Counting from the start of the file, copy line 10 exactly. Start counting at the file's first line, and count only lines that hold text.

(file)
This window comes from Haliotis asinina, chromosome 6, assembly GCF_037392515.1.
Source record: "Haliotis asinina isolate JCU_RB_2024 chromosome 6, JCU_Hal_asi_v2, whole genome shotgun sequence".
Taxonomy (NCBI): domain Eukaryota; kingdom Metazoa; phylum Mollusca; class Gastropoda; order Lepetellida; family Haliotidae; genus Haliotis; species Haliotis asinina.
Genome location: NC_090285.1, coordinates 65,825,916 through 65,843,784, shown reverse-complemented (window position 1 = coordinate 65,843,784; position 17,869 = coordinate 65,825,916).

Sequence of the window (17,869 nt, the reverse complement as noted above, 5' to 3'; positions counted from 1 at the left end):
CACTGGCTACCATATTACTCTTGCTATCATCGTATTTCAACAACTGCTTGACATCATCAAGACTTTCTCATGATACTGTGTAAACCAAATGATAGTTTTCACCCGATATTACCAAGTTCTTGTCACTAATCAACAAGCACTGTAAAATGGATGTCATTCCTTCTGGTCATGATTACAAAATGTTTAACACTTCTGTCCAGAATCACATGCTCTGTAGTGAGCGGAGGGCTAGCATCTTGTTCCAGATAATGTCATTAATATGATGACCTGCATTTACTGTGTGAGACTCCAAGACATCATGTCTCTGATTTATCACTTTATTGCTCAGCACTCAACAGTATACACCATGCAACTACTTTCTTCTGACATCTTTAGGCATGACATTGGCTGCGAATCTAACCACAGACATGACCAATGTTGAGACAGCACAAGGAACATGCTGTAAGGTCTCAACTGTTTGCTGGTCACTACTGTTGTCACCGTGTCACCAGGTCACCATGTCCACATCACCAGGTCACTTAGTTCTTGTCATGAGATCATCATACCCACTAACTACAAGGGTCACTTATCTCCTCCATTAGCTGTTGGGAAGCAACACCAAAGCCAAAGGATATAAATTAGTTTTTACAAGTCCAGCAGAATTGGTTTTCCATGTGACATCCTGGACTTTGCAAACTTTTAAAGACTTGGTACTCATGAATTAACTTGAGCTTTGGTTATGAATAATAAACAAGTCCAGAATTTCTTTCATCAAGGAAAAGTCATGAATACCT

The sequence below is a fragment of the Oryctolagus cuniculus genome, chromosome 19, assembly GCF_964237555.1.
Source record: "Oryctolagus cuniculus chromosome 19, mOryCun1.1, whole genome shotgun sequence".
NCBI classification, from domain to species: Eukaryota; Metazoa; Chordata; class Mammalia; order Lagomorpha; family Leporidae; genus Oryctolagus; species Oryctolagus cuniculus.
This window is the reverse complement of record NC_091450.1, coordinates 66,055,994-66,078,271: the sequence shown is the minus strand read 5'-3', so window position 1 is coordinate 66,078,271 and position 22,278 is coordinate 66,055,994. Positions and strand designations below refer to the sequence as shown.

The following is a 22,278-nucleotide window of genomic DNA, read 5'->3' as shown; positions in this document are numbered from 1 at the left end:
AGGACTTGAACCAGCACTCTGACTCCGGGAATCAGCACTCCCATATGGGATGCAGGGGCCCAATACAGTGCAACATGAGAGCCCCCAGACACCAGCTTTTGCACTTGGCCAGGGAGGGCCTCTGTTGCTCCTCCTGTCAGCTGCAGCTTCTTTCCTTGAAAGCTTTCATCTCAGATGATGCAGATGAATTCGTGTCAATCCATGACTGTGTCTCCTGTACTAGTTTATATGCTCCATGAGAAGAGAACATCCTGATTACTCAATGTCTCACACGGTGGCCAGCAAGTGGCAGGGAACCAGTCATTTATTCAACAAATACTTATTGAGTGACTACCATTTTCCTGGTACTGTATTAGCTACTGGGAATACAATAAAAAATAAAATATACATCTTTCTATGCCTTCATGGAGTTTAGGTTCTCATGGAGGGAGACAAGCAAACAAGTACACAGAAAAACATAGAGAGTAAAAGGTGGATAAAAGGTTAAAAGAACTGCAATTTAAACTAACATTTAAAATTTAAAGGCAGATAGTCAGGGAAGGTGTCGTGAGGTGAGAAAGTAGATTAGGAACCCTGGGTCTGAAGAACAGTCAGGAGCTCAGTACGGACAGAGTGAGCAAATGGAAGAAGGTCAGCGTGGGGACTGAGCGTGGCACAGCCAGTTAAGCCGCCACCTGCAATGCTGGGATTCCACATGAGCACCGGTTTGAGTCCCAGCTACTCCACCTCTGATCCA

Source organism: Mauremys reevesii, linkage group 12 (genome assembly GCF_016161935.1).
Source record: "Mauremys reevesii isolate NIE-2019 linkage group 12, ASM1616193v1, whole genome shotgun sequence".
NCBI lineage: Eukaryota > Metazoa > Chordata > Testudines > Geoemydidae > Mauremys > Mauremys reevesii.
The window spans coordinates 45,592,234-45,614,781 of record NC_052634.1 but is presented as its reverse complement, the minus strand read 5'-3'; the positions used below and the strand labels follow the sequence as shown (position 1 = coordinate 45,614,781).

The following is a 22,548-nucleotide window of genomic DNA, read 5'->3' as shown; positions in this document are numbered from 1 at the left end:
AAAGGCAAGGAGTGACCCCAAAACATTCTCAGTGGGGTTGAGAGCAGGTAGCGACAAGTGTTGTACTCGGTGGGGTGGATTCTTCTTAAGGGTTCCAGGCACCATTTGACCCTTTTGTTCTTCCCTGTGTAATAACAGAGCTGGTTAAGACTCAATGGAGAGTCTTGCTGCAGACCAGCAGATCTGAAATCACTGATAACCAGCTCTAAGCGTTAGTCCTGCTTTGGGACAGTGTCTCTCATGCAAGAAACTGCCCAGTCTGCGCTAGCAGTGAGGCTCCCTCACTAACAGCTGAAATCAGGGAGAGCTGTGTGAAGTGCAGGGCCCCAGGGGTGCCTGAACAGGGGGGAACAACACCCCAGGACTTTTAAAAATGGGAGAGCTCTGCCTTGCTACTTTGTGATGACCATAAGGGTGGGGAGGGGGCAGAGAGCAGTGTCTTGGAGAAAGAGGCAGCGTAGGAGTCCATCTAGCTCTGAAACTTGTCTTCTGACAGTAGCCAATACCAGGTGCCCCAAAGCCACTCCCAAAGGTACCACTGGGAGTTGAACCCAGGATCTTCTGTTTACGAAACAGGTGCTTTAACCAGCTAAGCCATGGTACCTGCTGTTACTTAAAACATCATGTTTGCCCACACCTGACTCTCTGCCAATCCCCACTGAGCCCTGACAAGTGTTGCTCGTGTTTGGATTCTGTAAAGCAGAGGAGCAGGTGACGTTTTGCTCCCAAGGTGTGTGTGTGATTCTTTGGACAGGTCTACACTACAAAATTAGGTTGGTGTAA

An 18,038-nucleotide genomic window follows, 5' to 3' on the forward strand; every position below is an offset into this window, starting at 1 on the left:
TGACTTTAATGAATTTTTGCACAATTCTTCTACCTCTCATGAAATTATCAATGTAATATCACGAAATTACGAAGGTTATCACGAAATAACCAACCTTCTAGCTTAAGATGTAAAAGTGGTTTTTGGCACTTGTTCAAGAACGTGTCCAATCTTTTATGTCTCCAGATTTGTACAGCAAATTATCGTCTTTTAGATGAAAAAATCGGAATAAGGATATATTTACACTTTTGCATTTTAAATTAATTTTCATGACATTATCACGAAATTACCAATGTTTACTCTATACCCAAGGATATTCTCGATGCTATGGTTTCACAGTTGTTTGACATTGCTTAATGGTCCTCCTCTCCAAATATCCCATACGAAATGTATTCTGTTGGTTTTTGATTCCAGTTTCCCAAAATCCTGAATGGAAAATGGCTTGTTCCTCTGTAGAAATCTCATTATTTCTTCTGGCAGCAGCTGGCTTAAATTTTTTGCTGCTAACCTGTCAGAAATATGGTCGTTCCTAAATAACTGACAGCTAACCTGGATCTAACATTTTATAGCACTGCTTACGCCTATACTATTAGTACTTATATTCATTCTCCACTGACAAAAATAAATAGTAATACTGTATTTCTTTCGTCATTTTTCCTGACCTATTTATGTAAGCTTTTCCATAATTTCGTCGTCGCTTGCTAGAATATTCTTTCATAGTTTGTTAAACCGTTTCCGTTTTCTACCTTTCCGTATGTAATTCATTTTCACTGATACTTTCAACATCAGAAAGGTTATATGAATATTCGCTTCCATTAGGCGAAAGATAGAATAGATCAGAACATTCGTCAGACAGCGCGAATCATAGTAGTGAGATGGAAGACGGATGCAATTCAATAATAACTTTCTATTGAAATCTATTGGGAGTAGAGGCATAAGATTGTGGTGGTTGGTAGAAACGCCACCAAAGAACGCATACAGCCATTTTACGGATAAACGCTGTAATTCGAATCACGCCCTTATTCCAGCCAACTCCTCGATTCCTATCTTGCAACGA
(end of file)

This window is the reverse complement of record NC_091450.1, coordinates 66,055,994-66,078,271: the sequence shown is the minus strand read 5'-3', so window position 1 is coordinate 66,078,271 and position 22,278 is coordinate 66,055,994. Positions and strand designations below refer to the sequence as shown.